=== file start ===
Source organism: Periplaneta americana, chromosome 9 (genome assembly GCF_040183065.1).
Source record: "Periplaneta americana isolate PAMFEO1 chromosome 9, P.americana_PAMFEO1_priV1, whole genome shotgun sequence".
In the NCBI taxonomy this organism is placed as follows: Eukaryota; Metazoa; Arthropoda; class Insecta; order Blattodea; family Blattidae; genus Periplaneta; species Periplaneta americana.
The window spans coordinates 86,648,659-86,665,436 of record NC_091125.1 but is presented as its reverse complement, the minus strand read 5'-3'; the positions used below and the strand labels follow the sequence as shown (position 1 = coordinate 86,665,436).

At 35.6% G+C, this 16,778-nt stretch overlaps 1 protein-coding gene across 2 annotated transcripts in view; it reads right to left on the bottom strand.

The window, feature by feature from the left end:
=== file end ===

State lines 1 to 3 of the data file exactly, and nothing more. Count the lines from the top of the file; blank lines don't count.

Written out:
Source organism: Periplaneta americana, chromosome 9 (genome assembly GCF_040183065.1).
Source record: "Periplaneta americana isolate PAMFEO1 chromosome 9, P.americana_PAMFEO1_priV1, whole genome shotgun sequence".
In the NCBI taxonomy this organism is placed as follows: Eukaryota; Metazoa; Arthropoda; class Insecta; order Blattodea; family Blattidae; genus Periplaneta; species Periplaneta americana.